FSI hears message on over-regulation

The Financial Systems Inquiry has heard loud and clear industry concerns about over-regulation, says the inquiry’s head.

In a recent speech to the Australian Business Economists association, FSI Chairman David Murray says the inquiry’s initial consultation process has now finished and the most frequent issue raised was regulation.

“Major financial providers are telling us the financial system is competitive but over-regulated, and may be uncompetitive in some sectors internationally,” he says.

“Smaller players are saying they are disadvantaged, asking us to ‘level the playing field’ (on regulation, competition and cost).”

However, on early evidence Murray’s focus seems to be predominantly focused on the banking sector, with his sole mention of the insurance industry centred on the health and life insurance sectors.

Murray also notes that the changes being wrought by technology are also a key theme of many of the more than 270 submissions received.

He says research shows almost all Australians have used the internet to research and to buy products and services.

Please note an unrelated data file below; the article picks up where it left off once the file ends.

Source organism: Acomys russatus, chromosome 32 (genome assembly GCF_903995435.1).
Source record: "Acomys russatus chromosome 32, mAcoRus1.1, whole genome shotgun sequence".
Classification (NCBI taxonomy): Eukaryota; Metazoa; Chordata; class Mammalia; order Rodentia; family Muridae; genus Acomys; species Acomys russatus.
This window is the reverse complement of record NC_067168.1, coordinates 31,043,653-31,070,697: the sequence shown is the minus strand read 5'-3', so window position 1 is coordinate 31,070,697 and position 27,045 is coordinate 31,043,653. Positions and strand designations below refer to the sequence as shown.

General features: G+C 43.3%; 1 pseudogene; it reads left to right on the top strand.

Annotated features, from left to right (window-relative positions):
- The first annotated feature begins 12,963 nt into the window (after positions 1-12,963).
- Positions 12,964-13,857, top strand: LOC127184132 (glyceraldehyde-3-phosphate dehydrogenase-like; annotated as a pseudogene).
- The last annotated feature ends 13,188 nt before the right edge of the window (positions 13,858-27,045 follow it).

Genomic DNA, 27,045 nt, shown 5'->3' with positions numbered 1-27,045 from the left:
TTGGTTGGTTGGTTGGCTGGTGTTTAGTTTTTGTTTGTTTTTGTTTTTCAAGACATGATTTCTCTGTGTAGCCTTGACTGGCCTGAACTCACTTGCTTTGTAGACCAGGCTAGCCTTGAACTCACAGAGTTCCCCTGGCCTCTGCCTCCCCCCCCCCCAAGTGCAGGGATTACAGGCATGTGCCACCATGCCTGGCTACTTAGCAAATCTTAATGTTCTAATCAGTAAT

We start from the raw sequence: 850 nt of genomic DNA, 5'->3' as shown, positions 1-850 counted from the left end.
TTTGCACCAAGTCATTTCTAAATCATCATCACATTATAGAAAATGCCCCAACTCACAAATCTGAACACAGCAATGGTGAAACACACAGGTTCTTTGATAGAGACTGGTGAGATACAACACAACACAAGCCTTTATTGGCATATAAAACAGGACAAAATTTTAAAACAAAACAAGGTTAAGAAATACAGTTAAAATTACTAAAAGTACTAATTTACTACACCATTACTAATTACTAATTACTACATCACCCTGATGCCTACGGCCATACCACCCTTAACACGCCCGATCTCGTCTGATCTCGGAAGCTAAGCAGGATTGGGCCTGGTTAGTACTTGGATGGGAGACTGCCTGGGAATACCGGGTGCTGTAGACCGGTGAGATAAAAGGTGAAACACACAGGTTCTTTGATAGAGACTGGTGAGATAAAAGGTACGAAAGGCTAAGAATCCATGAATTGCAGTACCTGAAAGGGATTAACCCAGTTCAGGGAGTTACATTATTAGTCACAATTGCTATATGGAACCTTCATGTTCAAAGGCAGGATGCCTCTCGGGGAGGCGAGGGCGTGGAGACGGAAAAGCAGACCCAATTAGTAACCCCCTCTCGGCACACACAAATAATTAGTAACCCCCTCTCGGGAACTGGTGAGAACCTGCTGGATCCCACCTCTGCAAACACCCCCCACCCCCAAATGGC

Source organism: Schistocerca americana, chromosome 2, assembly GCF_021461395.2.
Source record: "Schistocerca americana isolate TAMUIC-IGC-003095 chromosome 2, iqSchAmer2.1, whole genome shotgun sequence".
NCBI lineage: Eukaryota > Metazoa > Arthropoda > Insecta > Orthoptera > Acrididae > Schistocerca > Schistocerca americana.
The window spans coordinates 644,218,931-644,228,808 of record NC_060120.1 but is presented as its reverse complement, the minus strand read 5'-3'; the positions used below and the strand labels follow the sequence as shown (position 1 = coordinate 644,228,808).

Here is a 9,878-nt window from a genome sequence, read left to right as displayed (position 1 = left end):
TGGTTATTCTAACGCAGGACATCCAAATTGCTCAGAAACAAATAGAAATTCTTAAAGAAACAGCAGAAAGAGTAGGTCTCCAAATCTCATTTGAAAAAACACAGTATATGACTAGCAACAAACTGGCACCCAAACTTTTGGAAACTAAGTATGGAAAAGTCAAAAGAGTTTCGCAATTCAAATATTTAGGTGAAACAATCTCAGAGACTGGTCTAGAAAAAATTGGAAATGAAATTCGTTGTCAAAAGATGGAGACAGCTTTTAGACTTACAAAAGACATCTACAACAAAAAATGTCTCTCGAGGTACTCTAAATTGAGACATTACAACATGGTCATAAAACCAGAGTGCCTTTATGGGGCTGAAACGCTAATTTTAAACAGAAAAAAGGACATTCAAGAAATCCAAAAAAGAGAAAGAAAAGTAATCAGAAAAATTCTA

“Traditional product disclosures are falling behind technological innovation. Consumers now regularly compare products online,” he says.

This issue formed a key part of NIBA’s submission to the inquiry, in which CEO Dallas Booth argued that regulators across the world were realising product disclosure statements don’t create better-informed consumers and don’t lead to them making better financial decisions.

“For technology issues a key trade-off will be between stability (particularly of our payments system) and fostering an environment where innovation and technology can better meet user needs,” Murray says.

“We will be posing questions in our Interim Report on a number of areas where technology is challenging existing business models, delivery channels and current regulatory settings.”

The interim report will be released in July, and will ask for submissions on specific questions regarding the right balance for the financial system.

“We must balance the objectives of the system, which will not be a simple exercise,” Murray says. “Risk, in particular, presents complex tensions.”